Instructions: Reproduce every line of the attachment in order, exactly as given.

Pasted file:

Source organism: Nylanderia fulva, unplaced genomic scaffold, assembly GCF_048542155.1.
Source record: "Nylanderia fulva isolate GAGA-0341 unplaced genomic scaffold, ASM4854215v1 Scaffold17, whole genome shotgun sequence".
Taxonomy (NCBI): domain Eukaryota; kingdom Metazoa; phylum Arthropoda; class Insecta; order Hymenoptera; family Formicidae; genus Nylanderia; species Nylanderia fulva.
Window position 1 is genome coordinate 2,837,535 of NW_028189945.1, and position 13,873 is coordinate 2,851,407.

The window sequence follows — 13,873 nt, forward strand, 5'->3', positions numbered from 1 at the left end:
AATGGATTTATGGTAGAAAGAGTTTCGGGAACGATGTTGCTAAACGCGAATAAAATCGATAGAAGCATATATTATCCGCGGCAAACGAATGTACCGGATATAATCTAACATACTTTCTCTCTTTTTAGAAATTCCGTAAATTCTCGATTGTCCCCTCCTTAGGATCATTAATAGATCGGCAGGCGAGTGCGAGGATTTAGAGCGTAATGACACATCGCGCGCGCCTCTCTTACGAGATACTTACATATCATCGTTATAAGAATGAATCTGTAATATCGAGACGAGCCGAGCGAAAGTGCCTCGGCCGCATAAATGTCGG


Source organism: Nylanderia fulva, unplaced genomic scaffold, assembly GCF_048542155.1.
Source record: "Nylanderia fulva isolate GAGA-0341 unplaced genomic scaffold, ASM4854215v1 Scaffold17, whole genome shotgun sequence".
Taxonomy (NCBI): domain Eukaryota; kingdom Metazoa; phylum Arthropoda; class Insecta; order Hymenoptera; family Formicidae; genus Nylanderia; species Nylanderia fulva.
Window position 1 is genome coordinate 2,837,535 of NW_028189945.1, and position 13,873 is coordinate 2,851,407.

The window sequence follows — 13,873 nt, forward strand, 5'->3', positions numbered from 1 at the left end:
AATGGATTTATGGTAGAAAGAGTTTCGGGAACGATGTTGCTAAACGCGAATAAAATCGATAGAAGCATATATTATCCGCGGCAAACGAATGTACCGGATATAATCTAACATACTTTCTCTCTTTTTAGAAATTCCGTAAATTCTCGATTGTCCCCTCCTTAGGATCATTAATAGATCGGCAGGCGAGTGCGAGGATTTAGAGCGTAATGACACATCGCGCGCGCCTCTCTTACGAGATACTTACATATCATCGTTATAAGAATGAATCTGTAATATCGAGACGAGCCGAGCGAAAGTGCCTCGGCCGCATAAATGTCGG